materialism

In Pursuit of Kaizen

“The journey of a thousand miles begins with a single step.”

Lao Tzu

Kaizen is a Japanese word that generally means change for the better, or improvement. Interestingly, the concept was first imported to Japan from America during the post war occupation. A product of the Great Depression and Second World War, it was an explicitly business related concept that focused on doing more with less.

The Japanese implemented this with great success, transforming it from a simple business concept to a philosophical practice. Today, kaizen often refers to a philosophy of continuous, small improvements, which if implemented successfully can produce incredible results in any aspect of life and help an individual achieve goals they otherwise wouldn’t be able to achieve.

The reason kaizen is successful is because it is purposeful and deliberate and allows us to focus on small incremental changes over time rather than large immediate ones. In today’s age of on-demand and immediate everything it’s often easy to get caught up in the belief that we can create radical change overnight. The reality is that change takes time and effort, real change doesn’t happen overnight, and when it seems like it does it’s usually because we ignored the build-up that led to that change.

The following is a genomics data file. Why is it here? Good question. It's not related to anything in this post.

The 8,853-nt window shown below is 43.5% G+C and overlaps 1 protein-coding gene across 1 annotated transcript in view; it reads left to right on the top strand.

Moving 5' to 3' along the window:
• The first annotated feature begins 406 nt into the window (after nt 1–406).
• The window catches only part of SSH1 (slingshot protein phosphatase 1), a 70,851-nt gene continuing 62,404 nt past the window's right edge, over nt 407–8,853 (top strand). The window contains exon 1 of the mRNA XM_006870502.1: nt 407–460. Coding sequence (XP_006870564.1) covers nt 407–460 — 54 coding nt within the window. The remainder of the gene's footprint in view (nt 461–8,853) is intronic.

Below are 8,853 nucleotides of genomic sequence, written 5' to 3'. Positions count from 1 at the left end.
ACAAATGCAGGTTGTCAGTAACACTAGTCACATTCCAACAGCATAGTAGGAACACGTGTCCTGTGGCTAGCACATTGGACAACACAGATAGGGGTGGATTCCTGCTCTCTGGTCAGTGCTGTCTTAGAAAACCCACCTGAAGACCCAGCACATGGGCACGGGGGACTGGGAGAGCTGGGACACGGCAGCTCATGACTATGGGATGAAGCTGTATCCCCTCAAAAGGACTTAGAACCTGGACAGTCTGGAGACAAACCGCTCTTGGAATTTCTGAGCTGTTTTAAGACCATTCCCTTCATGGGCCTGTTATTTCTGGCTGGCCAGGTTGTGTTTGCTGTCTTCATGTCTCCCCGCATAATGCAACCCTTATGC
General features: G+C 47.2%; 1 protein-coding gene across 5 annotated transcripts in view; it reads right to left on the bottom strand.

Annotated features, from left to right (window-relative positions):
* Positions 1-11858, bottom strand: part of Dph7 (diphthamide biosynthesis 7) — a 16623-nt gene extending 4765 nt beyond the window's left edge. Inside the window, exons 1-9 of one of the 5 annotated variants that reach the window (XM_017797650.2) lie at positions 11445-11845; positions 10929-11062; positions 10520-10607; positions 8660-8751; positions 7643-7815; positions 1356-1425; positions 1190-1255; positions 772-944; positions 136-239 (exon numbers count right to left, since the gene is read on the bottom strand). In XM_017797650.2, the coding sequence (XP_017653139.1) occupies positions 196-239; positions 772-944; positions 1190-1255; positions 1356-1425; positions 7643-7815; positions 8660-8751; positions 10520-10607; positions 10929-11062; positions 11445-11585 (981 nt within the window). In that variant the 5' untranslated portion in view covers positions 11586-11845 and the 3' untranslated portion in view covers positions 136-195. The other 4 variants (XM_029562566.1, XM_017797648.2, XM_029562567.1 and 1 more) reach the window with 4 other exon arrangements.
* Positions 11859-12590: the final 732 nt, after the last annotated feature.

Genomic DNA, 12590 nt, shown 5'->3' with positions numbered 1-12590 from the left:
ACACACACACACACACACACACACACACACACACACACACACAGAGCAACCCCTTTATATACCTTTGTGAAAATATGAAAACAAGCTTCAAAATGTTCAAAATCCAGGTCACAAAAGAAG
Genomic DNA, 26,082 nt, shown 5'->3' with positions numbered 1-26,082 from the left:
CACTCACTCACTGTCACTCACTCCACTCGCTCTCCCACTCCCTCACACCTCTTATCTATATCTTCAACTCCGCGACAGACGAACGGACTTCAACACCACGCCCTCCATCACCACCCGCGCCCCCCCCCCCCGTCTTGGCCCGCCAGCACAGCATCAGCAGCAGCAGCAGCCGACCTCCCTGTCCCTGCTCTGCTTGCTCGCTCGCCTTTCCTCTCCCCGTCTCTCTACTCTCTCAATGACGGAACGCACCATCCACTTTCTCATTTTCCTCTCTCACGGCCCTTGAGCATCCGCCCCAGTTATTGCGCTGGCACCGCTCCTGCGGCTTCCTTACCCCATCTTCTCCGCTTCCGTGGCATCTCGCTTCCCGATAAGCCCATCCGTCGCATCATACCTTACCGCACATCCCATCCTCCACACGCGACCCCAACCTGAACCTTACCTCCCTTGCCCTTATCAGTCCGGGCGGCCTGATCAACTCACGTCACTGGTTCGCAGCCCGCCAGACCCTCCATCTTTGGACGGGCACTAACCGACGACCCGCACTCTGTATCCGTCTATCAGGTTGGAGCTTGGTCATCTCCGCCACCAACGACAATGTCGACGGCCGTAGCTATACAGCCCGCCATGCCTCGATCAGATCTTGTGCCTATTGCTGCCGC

It’s All About the Journey:

Perfection, sadly, is impossible. However, the goal of kaizen and the reason for it’s success is because it is a commitment to a continuous journey in pursuit, not of perfection, but of better. Kaizen allows us to break down large, seemingly impossible objectives into manageable, bite sized portions, and to achieve those objectives by a process of continuous improvement.

Want to loose weight and be healthier? Kaizen. Want to be more successful? Kaizen. Want to be happier and more fulfilled? Kaizen. Want to do better at work or make more money? Kaizen.

Kaizen works because instead of focusing on a destination we focus on the journey, this allows us to live in the present rather than an imagined future. Striving for relentless continuous improvement becomes the object rather than the means, allowing us to achieve fulfillment in the doing rather than by reaching a particular destination.

Creating the Process:

While implementing kaizen in theory is simple, it still requires work. The process of kaizen can be broken down into three general areas: 1. Process; 2. Measurement; 3. Innovation.

It sounds a little redundant to say, the process of improving the process, but that’s essentially what kaizen is. It’s not a methodology, there’s no quick and easy solution. To practice kaizen one must first start with an existing process or routine.

The easiest example is an exercise routine. Everyone wants to loose weight, or be in better shape and many of us go to great lengths to achieve this goal, with little success. Even if we have an exercise routine that we follow it eventually gets stale and boring or simply stops creating the results we want.